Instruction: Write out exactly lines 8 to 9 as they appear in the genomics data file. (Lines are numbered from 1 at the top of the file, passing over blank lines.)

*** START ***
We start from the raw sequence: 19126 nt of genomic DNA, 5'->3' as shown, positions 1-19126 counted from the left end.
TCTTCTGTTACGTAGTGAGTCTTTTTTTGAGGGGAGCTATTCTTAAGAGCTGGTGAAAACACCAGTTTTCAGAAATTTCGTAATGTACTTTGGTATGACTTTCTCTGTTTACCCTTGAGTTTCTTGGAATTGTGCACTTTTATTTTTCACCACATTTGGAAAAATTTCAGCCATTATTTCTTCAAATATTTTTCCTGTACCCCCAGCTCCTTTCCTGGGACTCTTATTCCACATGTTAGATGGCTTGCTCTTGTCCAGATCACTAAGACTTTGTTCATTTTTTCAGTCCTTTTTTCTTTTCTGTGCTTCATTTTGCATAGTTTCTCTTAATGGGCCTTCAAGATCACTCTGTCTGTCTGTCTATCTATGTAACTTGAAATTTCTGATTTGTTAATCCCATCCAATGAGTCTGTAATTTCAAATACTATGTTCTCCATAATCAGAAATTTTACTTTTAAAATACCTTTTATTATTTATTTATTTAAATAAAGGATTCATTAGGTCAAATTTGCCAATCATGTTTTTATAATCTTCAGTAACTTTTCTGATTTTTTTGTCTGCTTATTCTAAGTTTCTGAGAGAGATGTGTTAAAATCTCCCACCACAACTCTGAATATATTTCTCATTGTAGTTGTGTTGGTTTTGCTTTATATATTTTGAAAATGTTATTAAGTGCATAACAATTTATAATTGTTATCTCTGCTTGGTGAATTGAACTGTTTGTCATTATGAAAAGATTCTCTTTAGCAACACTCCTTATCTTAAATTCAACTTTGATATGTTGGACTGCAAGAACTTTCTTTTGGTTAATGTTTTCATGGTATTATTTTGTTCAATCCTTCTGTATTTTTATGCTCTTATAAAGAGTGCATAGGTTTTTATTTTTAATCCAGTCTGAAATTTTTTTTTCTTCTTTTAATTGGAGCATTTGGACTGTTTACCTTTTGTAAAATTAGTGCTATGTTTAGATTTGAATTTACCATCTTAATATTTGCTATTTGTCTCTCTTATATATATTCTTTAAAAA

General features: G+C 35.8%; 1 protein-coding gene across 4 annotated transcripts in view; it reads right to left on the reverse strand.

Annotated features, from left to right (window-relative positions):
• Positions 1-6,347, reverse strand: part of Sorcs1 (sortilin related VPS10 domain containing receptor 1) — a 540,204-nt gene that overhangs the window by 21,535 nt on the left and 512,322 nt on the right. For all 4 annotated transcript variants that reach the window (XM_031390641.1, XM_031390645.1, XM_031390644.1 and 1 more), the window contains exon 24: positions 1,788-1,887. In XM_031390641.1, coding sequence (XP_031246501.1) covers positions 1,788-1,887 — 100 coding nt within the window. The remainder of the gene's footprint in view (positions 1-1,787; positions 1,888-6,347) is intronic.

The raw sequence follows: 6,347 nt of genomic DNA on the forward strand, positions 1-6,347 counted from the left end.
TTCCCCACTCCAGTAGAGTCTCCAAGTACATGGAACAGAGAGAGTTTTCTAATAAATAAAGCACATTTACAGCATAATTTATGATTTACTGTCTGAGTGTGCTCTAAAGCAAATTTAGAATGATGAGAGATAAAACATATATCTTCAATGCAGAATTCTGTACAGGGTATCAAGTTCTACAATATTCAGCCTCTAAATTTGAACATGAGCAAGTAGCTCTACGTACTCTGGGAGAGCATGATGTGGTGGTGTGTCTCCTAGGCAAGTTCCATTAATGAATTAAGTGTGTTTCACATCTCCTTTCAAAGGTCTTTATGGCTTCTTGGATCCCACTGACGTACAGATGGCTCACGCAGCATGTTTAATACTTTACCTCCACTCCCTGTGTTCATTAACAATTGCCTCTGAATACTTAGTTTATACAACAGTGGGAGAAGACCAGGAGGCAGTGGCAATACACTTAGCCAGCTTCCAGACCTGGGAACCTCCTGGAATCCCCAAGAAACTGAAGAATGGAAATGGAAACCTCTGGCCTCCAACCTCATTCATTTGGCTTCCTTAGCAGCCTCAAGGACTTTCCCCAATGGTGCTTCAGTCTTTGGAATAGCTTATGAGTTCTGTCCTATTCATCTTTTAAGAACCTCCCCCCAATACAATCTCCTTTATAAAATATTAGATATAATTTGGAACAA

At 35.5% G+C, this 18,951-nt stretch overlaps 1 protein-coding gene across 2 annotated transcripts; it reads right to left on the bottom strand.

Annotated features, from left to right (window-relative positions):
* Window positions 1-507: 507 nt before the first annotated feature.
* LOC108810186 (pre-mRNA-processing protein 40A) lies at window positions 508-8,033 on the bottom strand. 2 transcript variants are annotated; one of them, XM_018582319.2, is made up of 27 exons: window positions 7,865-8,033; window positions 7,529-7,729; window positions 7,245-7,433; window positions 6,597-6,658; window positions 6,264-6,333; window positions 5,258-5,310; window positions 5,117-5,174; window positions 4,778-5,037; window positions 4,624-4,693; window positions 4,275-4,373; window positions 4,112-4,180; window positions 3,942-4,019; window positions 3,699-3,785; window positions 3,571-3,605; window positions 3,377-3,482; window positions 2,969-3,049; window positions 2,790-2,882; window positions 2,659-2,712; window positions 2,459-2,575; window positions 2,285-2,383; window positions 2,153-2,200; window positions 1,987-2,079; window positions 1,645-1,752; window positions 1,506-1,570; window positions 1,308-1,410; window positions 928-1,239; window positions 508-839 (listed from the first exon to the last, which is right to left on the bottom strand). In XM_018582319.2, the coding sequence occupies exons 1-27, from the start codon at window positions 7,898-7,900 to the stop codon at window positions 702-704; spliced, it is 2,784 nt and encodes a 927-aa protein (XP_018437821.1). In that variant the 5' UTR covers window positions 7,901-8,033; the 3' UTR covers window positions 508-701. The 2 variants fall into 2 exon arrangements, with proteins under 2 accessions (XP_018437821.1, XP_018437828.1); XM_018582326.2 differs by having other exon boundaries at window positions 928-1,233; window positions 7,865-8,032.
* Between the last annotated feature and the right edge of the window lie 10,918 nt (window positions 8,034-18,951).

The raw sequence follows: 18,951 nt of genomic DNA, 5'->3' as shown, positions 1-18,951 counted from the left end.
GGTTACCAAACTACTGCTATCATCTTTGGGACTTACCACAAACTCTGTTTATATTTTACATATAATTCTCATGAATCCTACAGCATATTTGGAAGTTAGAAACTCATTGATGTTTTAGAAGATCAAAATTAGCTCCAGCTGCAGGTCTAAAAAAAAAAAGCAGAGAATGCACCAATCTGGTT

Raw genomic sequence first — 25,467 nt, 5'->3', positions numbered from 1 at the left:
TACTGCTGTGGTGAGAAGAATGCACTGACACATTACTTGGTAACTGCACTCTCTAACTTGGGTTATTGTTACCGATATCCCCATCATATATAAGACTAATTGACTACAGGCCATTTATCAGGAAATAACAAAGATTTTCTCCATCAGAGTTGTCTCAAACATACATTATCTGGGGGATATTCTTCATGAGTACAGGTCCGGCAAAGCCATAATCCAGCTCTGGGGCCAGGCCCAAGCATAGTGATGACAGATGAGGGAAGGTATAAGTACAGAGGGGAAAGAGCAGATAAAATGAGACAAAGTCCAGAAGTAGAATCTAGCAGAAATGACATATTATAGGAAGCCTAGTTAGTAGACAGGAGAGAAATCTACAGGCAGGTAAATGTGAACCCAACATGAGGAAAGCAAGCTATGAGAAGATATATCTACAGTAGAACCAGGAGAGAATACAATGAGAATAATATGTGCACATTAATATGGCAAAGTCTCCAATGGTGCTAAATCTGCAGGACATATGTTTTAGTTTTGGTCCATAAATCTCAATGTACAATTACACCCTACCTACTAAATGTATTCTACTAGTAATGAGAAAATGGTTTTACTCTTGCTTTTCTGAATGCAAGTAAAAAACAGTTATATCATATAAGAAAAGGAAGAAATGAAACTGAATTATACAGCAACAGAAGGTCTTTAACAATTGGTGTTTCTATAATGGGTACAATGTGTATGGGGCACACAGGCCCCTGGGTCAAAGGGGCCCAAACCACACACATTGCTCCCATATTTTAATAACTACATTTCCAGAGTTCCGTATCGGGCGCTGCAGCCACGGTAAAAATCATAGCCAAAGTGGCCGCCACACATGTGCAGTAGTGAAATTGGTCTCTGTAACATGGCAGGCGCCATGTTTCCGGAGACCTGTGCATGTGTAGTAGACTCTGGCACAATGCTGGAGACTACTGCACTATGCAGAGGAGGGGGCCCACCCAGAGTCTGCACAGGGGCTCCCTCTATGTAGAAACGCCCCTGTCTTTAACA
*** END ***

At 35.5% G+C, this 18,951-nt stretch overlaps 1 protein-coding gene across 2 annotated transcripts; it reads right to left on the bottom strand.

Annotated features, from left to right (window-relative positions):